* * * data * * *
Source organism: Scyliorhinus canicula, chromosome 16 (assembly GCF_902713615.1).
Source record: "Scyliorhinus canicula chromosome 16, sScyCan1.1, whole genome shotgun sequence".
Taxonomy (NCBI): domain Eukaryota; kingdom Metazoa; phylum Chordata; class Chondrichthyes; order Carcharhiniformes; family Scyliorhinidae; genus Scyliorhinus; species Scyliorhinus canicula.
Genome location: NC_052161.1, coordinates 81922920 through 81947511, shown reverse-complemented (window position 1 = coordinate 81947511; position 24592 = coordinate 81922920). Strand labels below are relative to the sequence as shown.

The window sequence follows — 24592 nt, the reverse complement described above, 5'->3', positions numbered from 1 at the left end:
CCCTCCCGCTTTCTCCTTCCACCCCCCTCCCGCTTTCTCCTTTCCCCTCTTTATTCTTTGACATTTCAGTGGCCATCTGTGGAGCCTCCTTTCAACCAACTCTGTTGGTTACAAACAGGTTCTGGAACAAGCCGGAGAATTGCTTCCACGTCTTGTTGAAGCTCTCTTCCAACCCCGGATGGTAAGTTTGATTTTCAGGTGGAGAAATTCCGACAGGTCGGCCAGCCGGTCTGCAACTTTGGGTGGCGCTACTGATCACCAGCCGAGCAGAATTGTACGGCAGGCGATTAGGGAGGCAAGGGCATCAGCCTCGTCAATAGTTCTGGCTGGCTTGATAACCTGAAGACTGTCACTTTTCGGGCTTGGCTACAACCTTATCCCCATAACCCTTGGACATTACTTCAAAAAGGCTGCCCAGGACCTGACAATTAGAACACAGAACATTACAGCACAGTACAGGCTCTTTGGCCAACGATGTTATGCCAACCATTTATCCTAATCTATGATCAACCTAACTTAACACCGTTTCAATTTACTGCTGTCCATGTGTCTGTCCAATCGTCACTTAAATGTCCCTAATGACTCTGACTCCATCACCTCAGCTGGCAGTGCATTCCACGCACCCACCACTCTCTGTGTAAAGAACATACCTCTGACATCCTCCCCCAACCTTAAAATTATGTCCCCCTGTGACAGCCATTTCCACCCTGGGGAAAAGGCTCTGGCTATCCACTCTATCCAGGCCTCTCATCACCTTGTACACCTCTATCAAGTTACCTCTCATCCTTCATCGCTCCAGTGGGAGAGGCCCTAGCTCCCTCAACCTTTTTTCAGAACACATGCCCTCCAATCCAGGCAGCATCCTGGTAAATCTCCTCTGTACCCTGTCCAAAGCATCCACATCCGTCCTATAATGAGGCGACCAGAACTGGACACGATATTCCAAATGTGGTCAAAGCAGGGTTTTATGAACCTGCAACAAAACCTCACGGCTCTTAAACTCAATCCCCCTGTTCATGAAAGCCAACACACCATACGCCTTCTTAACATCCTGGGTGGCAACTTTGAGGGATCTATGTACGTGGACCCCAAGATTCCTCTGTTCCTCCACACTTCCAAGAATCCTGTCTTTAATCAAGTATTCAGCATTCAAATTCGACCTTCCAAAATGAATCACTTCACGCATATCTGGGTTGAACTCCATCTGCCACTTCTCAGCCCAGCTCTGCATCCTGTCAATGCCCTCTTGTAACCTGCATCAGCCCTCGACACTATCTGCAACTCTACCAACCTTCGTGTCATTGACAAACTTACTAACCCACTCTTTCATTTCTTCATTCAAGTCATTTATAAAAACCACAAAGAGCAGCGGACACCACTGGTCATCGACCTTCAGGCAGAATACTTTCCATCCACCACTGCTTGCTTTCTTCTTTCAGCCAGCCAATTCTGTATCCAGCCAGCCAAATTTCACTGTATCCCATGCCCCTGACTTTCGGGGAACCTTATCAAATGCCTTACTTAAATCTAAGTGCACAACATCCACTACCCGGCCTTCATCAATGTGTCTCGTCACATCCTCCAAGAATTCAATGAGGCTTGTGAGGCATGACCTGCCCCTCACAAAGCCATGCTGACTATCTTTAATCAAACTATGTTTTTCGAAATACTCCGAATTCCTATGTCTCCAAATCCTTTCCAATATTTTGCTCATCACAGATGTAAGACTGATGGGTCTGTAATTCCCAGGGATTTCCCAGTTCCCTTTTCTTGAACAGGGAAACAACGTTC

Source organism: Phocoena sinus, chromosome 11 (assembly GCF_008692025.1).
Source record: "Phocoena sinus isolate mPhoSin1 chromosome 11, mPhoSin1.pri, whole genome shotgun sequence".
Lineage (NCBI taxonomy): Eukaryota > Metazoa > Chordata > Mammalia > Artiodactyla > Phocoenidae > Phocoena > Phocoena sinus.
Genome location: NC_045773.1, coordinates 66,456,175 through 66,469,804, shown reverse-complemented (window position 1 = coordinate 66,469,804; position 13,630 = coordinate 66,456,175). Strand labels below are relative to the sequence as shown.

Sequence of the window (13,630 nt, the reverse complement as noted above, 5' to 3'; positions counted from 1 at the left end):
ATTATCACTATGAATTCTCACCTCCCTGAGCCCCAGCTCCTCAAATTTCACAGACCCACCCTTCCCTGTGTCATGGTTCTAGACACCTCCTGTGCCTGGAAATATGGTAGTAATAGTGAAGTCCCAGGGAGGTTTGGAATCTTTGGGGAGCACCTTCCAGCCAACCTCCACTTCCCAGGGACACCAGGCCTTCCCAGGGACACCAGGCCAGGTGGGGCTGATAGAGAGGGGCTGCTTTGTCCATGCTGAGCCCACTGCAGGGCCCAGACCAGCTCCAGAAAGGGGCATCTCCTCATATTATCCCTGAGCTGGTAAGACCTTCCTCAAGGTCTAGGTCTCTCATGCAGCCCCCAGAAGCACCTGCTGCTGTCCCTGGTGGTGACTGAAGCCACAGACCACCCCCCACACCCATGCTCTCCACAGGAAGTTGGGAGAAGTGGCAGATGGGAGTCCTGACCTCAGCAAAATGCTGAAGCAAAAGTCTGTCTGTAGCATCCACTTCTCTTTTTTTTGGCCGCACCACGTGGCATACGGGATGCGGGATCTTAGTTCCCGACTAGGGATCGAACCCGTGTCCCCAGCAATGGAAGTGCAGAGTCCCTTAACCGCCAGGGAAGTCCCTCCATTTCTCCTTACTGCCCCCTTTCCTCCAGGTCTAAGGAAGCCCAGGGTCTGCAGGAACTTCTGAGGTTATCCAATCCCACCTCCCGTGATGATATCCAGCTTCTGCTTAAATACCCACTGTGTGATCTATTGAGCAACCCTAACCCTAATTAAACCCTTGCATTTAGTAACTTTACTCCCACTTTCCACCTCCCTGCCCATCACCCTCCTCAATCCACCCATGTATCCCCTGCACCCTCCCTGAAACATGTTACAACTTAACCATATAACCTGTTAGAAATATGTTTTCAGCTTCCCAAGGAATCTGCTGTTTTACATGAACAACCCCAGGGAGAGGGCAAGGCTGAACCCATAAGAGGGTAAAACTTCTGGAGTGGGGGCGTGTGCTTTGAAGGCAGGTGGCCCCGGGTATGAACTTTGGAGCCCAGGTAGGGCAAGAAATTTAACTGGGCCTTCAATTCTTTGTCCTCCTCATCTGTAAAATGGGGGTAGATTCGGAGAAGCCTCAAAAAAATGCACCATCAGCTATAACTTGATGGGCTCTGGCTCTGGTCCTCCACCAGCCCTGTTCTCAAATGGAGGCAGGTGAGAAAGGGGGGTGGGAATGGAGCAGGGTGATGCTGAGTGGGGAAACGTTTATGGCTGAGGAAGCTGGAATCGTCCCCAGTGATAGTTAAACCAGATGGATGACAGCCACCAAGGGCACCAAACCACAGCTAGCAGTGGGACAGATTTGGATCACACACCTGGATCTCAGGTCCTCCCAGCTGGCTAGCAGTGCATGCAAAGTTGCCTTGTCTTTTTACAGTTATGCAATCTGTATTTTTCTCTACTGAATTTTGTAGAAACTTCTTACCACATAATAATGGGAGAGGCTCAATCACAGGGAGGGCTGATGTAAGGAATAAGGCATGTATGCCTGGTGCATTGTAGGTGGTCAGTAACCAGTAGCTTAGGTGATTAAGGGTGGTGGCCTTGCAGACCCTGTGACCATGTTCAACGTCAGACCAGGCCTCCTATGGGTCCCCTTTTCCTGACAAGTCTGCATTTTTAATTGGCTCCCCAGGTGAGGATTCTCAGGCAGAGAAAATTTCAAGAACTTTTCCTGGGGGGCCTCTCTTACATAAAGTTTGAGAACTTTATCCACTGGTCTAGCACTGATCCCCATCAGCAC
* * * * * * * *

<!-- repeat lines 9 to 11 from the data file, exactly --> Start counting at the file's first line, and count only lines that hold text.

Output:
Lineage (NCBI taxonomy): Eukaryota > Metazoa > Chordata > Mammalia > Artiodactyla > Phocoenidae > Phocoena > Phocoena sinus.
Genome location: NC_045773.1, coordinates 66,456,175 through 66,469,804, shown reverse-complemented (window position 1 = coordinate 66,469,804; position 13,630 = coordinate 66,456,175). Strand labels below are relative to the sequence as shown.

Sequence of the window (13,630 nt, the reverse complement as noted above, 5' to 3'; positions counted from 1 at the left end):